John Adams to Abigail Adams
Phyladelphia Octr. 9. 1774
I am wearied to Death with the Life I lead. The Business of the Congress is tedious, beyond Expression. This Assembly is like no other that ever existed. Every Man in it is a great Man—an orator, a Critick, a statesman, and therefore every Man upon every Question must shew his oratory, his Criticism and his Political Abilities.
The Consequence of this is, that Business is drawn and spun out to an immeasurable Length. I believe if it was moved and seconded that We should come to a Resolution that Three and two make five We should be entertained with Logick and Rhetorick, Law, History, Politicks and Mathematicks, concerning the Subject for two whole Days, and then We should pass the Resolution unanimously in the Affirmative.
The perpetual Round of feasting too, which we are obliged to submit to, make the Pilgrimage more tedious to me.
This Day I went to Dr. Allisons Meeting in the Forenoon and heard the Dr.—a good Discourse upon the Lords Supper.1 This is a Presbyterian Meeting. I confess I am not fond of the Presbyterian Meetings in this Town. I had rather go to Church. We have better Sermons, better Prayers, better Speakers, softer, sweeter Musick, and genteeler Company. And I must confess, that the Episcopal Church is quite as agreable to my Taste as the Presbyterian. They are both Slaves to the Domination of the Priesthood. I like the Congregational Way best—next to that the Independent.
This afternoon, led by Curiosity and good Company I strolled away to Mother Church, or rather Grandmother Church, I mean the Romish Chappell.2 Heard a good, short, moral Essay upon the Duty of Parents to their Children, founded in Justice and Charity, to take care of their Interests temporal and spiritual. This Afternoons Entertainment was to me, most awfull and affecting. The poor Wretches, fingering their Beads, chanting Latin, not a Word of which they understood, their Pater Nosters and Ave Maria’s. Their holy Water—their Crossing themselves perpetually—their Bowing to the Name of Jesus, wherever they hear it—their Bowings, and Kneelings, and Genuflections before the Altar. The Dress of the Priest was rich with Lace—his Pulpit was Velvet and Gold. The Altar Piece was very rich—little Images and Crucifixes about—Wax Candles lighted up. But how shall I describe the Picture of our Saviour in a Frame of Marble over the Altar at full Length upon the Cross, in the Agonies, and the Blood dropping and streaming from his Wounds.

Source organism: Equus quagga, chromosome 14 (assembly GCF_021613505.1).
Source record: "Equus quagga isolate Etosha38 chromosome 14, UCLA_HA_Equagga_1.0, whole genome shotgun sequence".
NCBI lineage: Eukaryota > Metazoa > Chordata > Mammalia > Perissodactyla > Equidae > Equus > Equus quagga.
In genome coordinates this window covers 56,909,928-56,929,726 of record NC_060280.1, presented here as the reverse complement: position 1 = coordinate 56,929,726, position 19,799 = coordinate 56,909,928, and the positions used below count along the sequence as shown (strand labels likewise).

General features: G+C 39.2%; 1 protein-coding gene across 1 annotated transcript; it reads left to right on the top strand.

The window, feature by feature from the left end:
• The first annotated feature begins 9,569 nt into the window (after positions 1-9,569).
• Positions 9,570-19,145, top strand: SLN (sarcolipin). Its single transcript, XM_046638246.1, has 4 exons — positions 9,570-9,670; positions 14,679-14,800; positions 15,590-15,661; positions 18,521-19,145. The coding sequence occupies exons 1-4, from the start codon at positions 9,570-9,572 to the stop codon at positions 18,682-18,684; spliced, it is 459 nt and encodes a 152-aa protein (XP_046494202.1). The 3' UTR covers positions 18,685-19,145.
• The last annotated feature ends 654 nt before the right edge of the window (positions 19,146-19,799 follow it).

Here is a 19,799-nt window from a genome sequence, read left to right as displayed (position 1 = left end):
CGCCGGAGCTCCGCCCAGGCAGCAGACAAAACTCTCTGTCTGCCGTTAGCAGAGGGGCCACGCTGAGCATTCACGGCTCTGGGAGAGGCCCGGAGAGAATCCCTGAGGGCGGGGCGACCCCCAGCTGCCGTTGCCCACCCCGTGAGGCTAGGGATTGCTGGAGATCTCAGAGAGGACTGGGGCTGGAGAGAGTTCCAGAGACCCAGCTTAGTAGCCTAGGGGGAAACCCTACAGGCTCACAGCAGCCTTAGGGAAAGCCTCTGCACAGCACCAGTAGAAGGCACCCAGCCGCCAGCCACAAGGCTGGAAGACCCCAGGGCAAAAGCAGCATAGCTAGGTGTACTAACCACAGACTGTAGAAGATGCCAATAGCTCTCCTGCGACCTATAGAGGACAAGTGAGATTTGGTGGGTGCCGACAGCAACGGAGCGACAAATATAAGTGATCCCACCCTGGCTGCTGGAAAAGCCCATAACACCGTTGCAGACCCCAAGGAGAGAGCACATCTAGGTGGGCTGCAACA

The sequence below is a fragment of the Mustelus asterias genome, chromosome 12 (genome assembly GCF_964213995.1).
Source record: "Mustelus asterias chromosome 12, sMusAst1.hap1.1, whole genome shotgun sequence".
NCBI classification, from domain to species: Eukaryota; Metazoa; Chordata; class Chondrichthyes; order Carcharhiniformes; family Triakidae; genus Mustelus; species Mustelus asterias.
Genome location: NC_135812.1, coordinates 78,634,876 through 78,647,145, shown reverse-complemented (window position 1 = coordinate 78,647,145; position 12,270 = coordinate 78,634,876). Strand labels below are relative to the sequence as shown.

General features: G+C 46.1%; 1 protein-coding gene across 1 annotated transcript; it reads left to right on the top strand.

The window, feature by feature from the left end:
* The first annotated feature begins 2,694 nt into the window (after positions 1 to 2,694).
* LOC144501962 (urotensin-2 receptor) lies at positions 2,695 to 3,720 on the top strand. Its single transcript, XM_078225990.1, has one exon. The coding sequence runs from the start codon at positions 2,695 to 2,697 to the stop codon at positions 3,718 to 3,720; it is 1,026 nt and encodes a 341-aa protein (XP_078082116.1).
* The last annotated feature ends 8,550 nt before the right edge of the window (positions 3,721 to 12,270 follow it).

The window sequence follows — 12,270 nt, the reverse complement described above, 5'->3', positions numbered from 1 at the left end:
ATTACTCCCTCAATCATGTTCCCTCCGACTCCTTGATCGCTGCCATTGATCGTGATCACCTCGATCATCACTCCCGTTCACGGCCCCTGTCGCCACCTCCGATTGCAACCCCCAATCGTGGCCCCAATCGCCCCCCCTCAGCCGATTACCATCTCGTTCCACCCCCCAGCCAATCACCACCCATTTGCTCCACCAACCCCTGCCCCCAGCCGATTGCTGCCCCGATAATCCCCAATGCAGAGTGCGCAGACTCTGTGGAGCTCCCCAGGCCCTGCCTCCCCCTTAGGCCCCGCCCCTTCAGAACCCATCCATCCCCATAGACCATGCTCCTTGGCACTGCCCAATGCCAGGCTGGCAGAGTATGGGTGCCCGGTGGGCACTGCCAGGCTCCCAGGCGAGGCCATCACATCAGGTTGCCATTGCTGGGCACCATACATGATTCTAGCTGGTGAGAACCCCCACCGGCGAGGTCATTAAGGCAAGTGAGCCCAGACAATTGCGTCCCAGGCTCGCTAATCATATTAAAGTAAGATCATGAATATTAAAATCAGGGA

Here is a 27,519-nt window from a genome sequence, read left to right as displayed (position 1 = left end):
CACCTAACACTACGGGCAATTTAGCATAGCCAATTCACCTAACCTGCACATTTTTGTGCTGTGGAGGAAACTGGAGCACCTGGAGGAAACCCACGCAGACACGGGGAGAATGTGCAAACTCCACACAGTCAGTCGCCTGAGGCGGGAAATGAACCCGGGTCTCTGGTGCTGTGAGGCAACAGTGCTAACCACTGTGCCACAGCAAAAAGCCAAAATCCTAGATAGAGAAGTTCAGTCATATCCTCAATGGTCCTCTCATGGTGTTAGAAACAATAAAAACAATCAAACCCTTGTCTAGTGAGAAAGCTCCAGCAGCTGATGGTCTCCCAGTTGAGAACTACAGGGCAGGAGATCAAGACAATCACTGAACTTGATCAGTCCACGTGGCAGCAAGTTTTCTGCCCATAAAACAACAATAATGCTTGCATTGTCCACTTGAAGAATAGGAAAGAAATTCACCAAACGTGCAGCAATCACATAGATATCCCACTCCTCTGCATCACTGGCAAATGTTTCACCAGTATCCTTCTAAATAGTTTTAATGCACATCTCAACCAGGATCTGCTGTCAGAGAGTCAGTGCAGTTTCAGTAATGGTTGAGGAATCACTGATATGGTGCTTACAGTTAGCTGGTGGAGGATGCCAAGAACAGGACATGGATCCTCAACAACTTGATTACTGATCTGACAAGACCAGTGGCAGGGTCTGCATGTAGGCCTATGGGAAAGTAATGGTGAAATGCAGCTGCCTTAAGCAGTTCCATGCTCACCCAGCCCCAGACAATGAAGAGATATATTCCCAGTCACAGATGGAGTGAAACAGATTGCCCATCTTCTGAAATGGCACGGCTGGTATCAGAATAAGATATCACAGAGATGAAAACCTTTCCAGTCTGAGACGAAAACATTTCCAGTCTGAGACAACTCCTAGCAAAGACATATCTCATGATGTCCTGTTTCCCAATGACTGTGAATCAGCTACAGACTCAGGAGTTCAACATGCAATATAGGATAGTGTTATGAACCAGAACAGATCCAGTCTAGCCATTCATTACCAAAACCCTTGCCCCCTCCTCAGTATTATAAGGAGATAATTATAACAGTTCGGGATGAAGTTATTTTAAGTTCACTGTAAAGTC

The Musick consisting of an organ, and a Choir of singers, went all the Afternoon, excepting sermon Time, and the Assembly chanted—most sweetly and exquisitely.
Here is every Thing which can lay hold of the Eye, Ear, and Imagination. Every Thing which can charm and bewitch the simple and ignorant. I wonder how Luther ever broke the spell.
RC (Adams Papers); addressed: “For Mrs. Abigail Adams Braintree favd. by Mr. Revere”; endorsed: “C 1 No 10.”
1. Francis Alison (1705–1779), D.D., vice-provost of the College of Philadelphia and minister of the First Presbyterian Church, on the south side of Market Street between Second and Third Streets (DAB description begins Allen Johnson and Dumas Malone, eds., Dictionary of American Biography, New York, 1928–1936; 20 vols. plus index and supplements. description ends ; Historic Philadelphia, Amer. Philos. Soc., Trans. description begins American Philosophical Society, Transactions of the American Philosophical Society, Held at Philadelphia, for Promoting Useful Knowledge. description ends , vol. 43, pt. 1 , p. 217).
2. St. Mary’s Church, built in 1763 on Fourth Street between Spruce and Locust (Historic Philadelphia, as cited in preceding note, p. 203–209).